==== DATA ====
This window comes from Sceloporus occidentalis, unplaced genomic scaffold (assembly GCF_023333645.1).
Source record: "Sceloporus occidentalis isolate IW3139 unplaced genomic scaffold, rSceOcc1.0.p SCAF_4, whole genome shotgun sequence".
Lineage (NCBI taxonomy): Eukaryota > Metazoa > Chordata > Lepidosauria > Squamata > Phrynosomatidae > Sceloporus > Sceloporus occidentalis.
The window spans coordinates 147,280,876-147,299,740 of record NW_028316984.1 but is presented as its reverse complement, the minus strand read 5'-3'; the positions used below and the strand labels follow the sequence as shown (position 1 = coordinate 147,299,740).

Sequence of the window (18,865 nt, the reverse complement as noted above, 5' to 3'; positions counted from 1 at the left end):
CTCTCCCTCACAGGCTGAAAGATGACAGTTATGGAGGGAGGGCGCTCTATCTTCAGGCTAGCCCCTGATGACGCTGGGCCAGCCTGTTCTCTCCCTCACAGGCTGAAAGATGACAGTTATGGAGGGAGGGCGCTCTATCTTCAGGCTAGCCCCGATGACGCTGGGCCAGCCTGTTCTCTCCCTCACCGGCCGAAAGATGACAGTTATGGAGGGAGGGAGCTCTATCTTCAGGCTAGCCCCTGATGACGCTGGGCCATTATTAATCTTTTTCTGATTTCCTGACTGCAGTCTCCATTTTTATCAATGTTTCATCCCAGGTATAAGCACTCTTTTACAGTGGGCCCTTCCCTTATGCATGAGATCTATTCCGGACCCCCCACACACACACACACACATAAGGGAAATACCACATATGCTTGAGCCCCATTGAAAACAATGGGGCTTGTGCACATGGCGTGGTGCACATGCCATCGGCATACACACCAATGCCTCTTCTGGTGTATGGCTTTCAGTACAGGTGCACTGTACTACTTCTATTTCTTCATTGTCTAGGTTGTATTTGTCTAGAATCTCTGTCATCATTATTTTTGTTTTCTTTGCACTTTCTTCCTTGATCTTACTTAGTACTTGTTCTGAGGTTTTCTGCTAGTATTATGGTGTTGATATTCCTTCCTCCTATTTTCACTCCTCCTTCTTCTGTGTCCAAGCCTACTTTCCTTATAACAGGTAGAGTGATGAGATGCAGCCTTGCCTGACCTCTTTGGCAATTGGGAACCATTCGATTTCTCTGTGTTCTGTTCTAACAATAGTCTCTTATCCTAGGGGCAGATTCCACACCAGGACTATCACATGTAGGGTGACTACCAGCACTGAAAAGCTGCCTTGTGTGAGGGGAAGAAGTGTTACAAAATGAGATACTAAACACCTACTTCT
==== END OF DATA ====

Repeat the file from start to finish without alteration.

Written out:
This window comes from Sceloporus occidentalis, unplaced genomic scaffold (assembly GCF_023333645.1).
Source record: "Sceloporus occidentalis isolate IW3139 unplaced genomic scaffold, rSceOcc1.0.p SCAF_4, whole genome shotgun sequence".
Lineage (NCBI taxonomy): Eukaryota > Metazoa > Chordata > Lepidosauria > Squamata > Phrynosomatidae > Sceloporus > Sceloporus occidentalis.
The window spans coordinates 147,280,876-147,299,740 of record NW_028316984.1 but is presented as its reverse complement, the minus strand read 5'-3'; the positions used below and the strand labels follow the sequence as shown (position 1 = coordinate 147,299,740).

Sequence of the window (18,865 nt, the reverse complement as noted above, 5' to 3'; positions counted from 1 at the left end):
CTCTCCCTCACAGGCTGAAAGATGACAGTTATGGAGGGAGGGCGCTCTATCTTCAGGCTAGCCCCTGATGACGCTGGGCCAGCCTGTTCTCTCCCTCACAGGCTGAAAGATGACAGTTATGGAGGGAGGGCGCTCTATCTTCAGGCTAGCCCCGATGACGCTGGGCCAGCCTGTTCTCTCCCTCACCGGCCGAAAGATGACAGTTATGGAGGGAGGGAGCTCTATCTTCAGGCTAGCCCCTGATGACGCTGGGCCATTATTAATCTTTTTCTGATTTCCTGACTGCAGTCTCCATTTTTATCAATGTTTCATCCCAGGTATAAGCACTCTTTTACAGTGGGCCCTTCCCTTATGCATGAGATCTATTCCGGACCCCCCACACACACACACACACATAAGGGAAATACCACATATGCTTGAGCCCCATTGAAAACAATGGGGCTTGTGCACATGGCGTGGTGCACATGCCATCGGCATACACACCAATGCCTCTTCTGGTGTATGGCTTTCAGTACAGGTGCACTGTACTACTTCTATTTCTTCATTGTCTAGGTTGTATTTGTCTAGAATCTCTGTCATCATTATTTTTGTTTTCTTTGCACTTTCTTCCTTGATCTTACTTAGTACTTGTTCTGAGGTTTTCTGCTAGTATTATGGTGTTGATATTCCTTCCTCCTATTTTCACTCCTCCTTCTTCTGTGTCCAAGCCTACTTTCCTTATAACAGGTAGAGTGATGAGATGCAGCCTTGCCTGACCTCTTTGGCAATTGGGAACCATTCGATTTCTCTGTGTTCTGTTCTAACAATAGTCTCTTATCCTAGGGGCAGATTCCACACCAGGACTATCACATGTAGGGTGACTACCAGCACTGAAAAGCTGCCTTGTGTGAGGGGAAGAAGTGTTACAAAATGAGATACTAAACACCTACTTCT